Just imagine how much worse the austerity would have been after the GFC if Brash had won in 2005 and doled out the massive tax cuts he was promising.

Imagine how much better the country would have been if Labour had actually built infrastructure during those years. Yes, the debt headroom was handy when we had an extreme run of natural disasters, but let's not pretend that getting state debt down to record lows wasn't its own kind of austerity.

Bonus points for also charging 39% in the dollar over $60K and ignoring the increase in personal debt being taken on because house prices were rising faster than they did under the bulk of National's term.

.

It didn't cost the Government a truckload of money to fix CHCH. In 2015 the RBNZ estimated the total cost to be $40b (including $7b for infrastructure). Insurers had already paid out $26b by September 2015. Yet National borrowed $60 billion even after the GST increase??? What for, tax cuts?

Refer Page 3 and page 5 of the following.

https://www.rbnz.govt.nz/-/media/ReserveBank/Files/Publications/Bulletin...

"What for, tax cuts?" Probably other stuff not related to Christchurch? Just a guess. The government does have an obligation to build infrastructure in other bits of the country too, and a bunch of that went on the back-burner post Chch. Just picking one thing you're ideologically opposed is an attractive shortcut but implies the government made binary choices between these two things, which is absurd.

They borrowed for tax cuts. It's pretty obvious.

Whether that's a good thing to do, at that time, is a separate question. In my view it wasn't.

Exactly. You have people saying "oh but but they had insurance funded natural disasters and a North Atlantic Financial Crisis to deal with", surely this is a good reason to NOT cut taxes???? 3% of that $60 billion went to bailing out investors who took a risk no risk in a Timaru based finance company.

11
up

Believe it or not, Marx had some ideas about this. He was writing at a time when Europe was economically dominated by land-owners; a time similar to our own, when whether or not you possessed property determined your station in life. However, as we see now, there comes a point where the cost of the property cannot be recouped by what people can afford to pay in rent, and is unprofitable. When this applies not just to land but to the application of capital in general (investing in plant, etc) it's a crisis of capital. Nothing profitable left to invest in.
How does it end? When there's a war or a revolution that destroys a lot of existing wealth and allows social mobility.
See Piketty's "Capital in the 21st Century" for examples. You don't have to be a communist to think Marx's analysis was onto something.

13
up

I bought my new build in Te Kauwhata last April. $240k for the section, $416k for the house build (4 bed, 2 bath).
Right now the section 2 down from me has come back on the market for $489k (and it is a back section while mine is a corner section), and the builders reckon at least $600k to build a house the same as mine this year.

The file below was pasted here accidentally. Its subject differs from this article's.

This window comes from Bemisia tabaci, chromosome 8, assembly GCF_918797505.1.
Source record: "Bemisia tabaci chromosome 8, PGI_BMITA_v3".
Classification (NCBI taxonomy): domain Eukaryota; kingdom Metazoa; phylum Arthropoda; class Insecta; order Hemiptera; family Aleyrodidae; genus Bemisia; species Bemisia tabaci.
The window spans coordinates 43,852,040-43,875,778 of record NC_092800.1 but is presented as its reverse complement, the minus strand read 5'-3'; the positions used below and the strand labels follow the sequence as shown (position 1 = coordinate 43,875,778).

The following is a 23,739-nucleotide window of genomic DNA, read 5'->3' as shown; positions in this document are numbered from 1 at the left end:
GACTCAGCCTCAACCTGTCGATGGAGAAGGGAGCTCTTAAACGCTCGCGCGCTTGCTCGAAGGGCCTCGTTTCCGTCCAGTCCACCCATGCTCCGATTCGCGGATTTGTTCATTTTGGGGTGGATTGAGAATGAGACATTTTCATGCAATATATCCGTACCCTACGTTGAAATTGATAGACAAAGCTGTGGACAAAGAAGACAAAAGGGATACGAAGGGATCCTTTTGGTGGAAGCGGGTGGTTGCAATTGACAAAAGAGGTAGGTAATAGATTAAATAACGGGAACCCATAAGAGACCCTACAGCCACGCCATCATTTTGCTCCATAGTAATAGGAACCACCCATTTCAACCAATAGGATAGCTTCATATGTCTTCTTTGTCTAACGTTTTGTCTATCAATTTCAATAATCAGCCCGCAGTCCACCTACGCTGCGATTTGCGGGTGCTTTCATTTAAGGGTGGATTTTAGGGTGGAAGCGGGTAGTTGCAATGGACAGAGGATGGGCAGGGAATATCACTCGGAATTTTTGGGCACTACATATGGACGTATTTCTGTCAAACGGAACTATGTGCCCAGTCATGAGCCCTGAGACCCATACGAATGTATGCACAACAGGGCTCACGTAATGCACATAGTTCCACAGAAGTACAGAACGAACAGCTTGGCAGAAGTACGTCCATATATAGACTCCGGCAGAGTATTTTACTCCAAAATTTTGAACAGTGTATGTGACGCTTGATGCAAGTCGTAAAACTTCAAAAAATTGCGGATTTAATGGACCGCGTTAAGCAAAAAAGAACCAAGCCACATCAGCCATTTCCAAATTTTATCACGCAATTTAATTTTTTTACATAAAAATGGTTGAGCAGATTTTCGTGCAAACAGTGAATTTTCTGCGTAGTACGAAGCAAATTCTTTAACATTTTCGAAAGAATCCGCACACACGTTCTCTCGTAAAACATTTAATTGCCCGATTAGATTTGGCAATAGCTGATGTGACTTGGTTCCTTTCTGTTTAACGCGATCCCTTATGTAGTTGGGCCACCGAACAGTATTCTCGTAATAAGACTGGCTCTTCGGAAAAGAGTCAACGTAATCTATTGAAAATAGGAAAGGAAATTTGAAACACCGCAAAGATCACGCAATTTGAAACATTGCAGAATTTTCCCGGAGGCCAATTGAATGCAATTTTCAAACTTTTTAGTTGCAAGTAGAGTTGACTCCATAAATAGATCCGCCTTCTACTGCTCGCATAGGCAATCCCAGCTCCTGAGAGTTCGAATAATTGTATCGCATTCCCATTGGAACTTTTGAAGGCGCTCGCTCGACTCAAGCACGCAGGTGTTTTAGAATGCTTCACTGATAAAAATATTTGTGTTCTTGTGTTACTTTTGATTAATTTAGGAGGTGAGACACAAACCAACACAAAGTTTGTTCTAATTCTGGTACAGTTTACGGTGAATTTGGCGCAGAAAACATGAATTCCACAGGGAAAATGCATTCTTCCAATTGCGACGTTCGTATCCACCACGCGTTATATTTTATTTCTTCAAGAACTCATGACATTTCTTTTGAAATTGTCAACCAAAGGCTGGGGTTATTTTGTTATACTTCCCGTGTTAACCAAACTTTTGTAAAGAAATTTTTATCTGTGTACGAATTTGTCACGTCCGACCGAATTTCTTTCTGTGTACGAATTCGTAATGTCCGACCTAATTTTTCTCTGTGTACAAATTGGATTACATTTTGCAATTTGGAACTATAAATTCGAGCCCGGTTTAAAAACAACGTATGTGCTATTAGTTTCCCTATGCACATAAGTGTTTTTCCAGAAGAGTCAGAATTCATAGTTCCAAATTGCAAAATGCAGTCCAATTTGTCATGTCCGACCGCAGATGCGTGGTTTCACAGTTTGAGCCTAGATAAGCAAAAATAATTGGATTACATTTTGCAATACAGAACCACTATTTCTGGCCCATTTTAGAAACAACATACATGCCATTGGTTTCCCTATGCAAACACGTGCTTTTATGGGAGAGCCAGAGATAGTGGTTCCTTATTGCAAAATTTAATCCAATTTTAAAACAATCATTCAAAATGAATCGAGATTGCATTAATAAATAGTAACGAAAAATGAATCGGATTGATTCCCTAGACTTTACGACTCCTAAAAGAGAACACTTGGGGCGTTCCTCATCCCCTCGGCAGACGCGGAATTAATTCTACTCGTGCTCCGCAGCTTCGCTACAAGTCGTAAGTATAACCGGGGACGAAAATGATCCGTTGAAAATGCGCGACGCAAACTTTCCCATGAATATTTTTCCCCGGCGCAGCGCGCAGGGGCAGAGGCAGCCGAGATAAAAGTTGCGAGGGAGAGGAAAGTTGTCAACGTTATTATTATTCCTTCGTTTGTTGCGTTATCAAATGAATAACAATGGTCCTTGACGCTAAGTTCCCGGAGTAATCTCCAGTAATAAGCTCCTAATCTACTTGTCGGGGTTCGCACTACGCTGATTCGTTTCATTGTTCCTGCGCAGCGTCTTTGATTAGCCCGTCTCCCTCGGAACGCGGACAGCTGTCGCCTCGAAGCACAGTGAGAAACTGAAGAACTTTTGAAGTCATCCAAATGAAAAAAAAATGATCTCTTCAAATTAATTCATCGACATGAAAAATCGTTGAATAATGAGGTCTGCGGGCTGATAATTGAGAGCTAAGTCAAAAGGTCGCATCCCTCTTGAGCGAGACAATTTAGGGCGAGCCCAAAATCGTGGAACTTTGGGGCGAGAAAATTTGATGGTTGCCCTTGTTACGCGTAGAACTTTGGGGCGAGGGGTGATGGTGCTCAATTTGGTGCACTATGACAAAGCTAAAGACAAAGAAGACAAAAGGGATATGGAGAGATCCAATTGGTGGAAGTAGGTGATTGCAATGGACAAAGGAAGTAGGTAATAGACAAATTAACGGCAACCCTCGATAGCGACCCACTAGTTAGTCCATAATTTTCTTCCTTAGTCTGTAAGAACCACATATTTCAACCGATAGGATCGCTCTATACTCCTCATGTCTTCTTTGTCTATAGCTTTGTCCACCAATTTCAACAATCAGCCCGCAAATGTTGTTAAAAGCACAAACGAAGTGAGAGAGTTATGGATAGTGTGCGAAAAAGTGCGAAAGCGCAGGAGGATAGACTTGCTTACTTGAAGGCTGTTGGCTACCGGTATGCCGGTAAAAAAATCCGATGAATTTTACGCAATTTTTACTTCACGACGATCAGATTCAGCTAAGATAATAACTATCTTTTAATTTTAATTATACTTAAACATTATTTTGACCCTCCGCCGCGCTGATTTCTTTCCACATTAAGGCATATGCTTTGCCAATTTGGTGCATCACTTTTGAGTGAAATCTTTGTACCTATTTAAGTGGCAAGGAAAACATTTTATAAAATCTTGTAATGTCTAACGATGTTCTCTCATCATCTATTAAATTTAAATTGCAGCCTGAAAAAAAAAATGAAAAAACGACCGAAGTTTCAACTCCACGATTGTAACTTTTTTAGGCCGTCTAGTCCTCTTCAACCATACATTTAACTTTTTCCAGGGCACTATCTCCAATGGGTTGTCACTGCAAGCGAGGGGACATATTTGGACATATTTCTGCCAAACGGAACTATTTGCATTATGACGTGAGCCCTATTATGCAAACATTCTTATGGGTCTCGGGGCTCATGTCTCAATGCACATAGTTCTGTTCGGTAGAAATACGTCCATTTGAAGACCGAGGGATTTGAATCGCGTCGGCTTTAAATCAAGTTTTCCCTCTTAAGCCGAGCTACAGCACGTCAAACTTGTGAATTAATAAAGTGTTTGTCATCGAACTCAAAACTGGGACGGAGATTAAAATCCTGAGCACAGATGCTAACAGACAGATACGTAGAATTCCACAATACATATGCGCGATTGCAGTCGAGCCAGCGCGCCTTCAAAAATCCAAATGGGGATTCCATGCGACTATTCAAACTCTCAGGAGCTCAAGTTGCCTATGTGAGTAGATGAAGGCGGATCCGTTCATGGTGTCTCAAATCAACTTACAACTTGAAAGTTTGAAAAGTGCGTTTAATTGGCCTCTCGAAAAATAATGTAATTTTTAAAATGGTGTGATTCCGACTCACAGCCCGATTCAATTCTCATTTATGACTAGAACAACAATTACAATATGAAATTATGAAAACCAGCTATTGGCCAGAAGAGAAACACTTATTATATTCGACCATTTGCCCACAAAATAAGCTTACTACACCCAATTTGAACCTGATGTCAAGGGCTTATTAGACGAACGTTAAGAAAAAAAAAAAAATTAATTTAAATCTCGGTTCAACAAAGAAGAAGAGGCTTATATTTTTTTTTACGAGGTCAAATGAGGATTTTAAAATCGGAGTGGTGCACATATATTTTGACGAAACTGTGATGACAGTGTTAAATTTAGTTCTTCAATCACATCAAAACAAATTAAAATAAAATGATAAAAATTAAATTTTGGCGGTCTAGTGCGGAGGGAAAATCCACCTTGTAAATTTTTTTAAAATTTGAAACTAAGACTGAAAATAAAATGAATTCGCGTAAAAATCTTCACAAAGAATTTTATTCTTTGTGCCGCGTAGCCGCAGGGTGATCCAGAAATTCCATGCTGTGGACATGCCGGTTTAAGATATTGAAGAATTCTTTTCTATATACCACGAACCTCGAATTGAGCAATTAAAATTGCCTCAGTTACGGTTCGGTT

So around $450k more for the same thing, year on year, how about that for moving goal posts?

Depends, is it being marketed as 'Auckland City Fringe'?

16
up

None of it is an accident. It's all been engineered by the crooks at the RBNZ.

They've added years if not decades of debt slavery to the housing have-not's just to increase the paper-wealth of the have's.

They should be in prison.

Yes, earlier in the year.. I stated I believed the 'average-NZ-house-price' could reach $1,000,000 by years end.

Austrian Economists Define 'inflation' as; "an increase in the quantity of money and credit". Holding this to be true, prices will increase as the money/credit supply increases.

I was a proponent of the government's proposed 'interest deductibility changes' and 'infrastructure development funding'. Unfortunately these changes would only be effective in "tilting the market in favor of FHB" in a declining market, otherwise such changes hurt both FHB and renters.

The announcement of the Auckland Cycle Bridge is just another illustration of misallocation of infrastructure spending, in an environment were companies [especially construction] are claiming worker shortages.

The NZ Banking System is still happily providing finance for record size mortgages, therefore prices can/will increase. It's 100% cliche to bring it up, yet here it is.. if inflation can cause bread to cost a wheelbarrow full of currency, All houses in NZ could some day be worth over 1 Million - if the NZD is still around.

NZ could be at the beginning of Stagflation, but we would need to see a steady-upward-trend in unemployment and hyper/high-inflation continue expanding from the housing sector into basic consumer goods.

I was a proponent of the government's proposed 'interest deductibility changes' and 'infrastructure development funding'. Unfortunately these changes would only be effective in "tilting the market in favor of FHB" in a declining market, otherwise such changes hurt both FHB and renters.